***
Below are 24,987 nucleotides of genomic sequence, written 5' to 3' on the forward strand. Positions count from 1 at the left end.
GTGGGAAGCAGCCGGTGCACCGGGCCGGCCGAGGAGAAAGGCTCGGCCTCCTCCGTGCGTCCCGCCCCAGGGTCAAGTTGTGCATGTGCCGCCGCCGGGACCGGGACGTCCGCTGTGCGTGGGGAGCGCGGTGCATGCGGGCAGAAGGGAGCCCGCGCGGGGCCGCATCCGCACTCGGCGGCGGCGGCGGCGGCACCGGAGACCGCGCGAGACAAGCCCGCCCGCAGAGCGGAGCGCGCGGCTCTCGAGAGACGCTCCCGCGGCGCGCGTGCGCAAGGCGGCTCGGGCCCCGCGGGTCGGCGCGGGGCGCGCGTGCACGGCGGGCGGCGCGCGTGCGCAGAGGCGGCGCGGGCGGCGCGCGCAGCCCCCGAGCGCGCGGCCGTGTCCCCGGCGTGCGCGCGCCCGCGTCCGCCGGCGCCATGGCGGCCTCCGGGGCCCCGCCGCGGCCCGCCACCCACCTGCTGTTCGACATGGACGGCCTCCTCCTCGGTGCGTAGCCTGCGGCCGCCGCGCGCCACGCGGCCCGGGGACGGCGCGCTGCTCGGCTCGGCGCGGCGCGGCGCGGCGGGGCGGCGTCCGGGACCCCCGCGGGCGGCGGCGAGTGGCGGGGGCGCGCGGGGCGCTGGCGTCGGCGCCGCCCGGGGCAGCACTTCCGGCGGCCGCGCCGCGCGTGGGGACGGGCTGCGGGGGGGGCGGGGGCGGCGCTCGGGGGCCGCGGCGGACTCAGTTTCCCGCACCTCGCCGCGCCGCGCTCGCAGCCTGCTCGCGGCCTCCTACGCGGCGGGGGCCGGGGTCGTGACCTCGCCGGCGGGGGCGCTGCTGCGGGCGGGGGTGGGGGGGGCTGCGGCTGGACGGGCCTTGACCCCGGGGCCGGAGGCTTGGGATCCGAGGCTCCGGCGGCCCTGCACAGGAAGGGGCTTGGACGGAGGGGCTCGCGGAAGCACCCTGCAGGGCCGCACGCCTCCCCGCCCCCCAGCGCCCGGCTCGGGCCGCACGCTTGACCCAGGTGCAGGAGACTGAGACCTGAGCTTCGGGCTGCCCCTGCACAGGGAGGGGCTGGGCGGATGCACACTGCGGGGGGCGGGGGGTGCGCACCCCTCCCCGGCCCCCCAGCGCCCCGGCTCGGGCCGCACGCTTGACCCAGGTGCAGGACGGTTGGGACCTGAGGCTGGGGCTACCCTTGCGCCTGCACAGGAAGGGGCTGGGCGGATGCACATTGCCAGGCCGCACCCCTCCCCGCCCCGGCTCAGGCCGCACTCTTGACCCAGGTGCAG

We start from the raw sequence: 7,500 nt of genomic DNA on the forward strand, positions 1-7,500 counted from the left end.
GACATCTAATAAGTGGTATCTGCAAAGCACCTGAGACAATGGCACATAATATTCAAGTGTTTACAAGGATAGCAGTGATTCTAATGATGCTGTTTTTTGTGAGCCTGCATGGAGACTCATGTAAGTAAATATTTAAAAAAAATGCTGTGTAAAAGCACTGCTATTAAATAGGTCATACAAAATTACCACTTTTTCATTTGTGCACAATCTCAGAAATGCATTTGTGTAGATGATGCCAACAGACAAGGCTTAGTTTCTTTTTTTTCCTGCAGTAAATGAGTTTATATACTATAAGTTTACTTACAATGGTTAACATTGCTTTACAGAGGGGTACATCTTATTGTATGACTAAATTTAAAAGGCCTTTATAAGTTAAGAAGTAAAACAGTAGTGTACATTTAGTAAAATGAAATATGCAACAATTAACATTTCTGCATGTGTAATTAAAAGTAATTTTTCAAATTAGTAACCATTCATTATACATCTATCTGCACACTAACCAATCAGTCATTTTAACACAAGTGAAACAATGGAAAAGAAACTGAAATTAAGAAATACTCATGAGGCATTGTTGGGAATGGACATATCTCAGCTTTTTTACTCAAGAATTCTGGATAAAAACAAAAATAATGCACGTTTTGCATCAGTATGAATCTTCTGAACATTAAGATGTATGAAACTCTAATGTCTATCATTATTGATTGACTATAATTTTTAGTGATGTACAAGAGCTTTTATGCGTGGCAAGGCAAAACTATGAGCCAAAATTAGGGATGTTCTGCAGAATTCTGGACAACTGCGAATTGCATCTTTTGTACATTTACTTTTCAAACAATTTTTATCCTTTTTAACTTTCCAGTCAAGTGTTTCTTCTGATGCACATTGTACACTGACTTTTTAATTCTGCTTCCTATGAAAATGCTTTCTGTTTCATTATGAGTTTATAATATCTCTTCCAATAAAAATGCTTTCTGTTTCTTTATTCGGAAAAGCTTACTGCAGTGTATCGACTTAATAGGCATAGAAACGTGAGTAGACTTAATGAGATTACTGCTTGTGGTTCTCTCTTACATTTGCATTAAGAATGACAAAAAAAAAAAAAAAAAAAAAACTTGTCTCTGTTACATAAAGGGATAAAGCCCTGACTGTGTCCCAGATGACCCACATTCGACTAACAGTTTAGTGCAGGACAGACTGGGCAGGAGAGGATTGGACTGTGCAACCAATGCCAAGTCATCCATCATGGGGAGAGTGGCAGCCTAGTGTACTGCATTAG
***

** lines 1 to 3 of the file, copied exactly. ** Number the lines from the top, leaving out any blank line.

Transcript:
Below are 24,987 nucleotides of genomic sequence, written 5' to 3' on the forward strand. Positions count from 1 at the left end.
GTGGGAAGCAGCCGGTGCACCGGGCCGGCCGAGGAGAAAGGCTCGGCCTCCTCCGTGCGTCCCGCCCCAGGGTCAAGTTGTGCATGTGCCGCCGCCGGGACCGGGACGTCCGCTGTGCGTGGGGAGCGCGGTGCATGCGGGCAGAAGGGAGCCCGCGCGGGGCCGCATCCGCACTCGGCGGCGGCGGCGGCGGCACCGGAGACCGCGCGAGACAAGCCCGCCCGCAGAGCGGAGCGCGCGGCTCTCGAGAGACGCTCCCGCGGCGCGCGTGCGCAAGGCGGCTCGGGCCCCGCGGGTCGGCGCGGGGCGCGCGTGCACGGCGGGCGGCGCGCGTGCGCAGAGGCGGCGCGGGCGGCGCGCGCAGCCCCCGAGCGCGCGGCCGTGTCCCCGGCGTGCGCGCGCCCGCGTCCGCCGGCGCCATGGCGGCCTCCGGGGCCCCGCCGCGGCCCGCCACCCACCTGCTGTTCGACATGGACGGCCTCCTCCTCGGTGCGTAGCCTGCGGCCGCCGCGCGCCACGCGGCCCGGGGACGGCGCGCTGCTCGGCTCGGCGCGGCGCGGCGCGGCGGGGCGGCGTCCGGGACCCCCGCGGGCGGCGGCGAGTGGCGGGGGCGCGCGGGGCGCTGGCGTCGGCGCCGCCCGGGGCAGCACTTCCGGCGGCCGCGCCGCGCGTGGGGACGGGCTGCGGGGGGGGCGGGGGCGGCGCTCGGGGGCCGCGGCGGACTCAGTTTCCCGCACCTCGCCGCGCCGCGCTCGCAGCCTGCTCGCGGCCTCCTACGCGGCGGGGGCCGGGGTCGTGACCTCGCCGGCGGGGGCGCTGCTGCGGGCGGGGGTGGGGGGGGCTGCGGCTGGACGGGCCTTGACCCCGGGGCCGGAGGCTTGGGATCCGAGGCTCCGGCGGCCCTGCACAGGAAGGGGCTTGGACGGAGGGGCTCGCGGAAGCACCCTGCAGGGCCGCACGCCTCCCCGCCCCCCAGCGCCCGGCTCGGGCCGCACGCTTGACCCAGGTGCAGGAGACTGAGACCTGAGCTTCGGGCTGCCCCTGCACAGGGAGGGGCTGGGCGGATGCACACTGCGGGGGGCGGGGGGTGCGCACCCCTCCCCGGCCCCCCAGCGCCCCGGCTCGGGCCGCACGCTTGACCCAGGTGCAGGACGGTTGGGACCTGAGGCTGGGGCTACCCTTGCGCCTGCACAGGAAGGGGCTGGGCGGATGCACATTGCCAGGCCGCACCCCTCCCCGCCCCGGCTCAGGCCGCACTCTTGACCCAGGTGCAG

We start from the raw sequence: 7,500 nt of genomic DNA on the forward strand, positions 1-7,500 counted from the left end.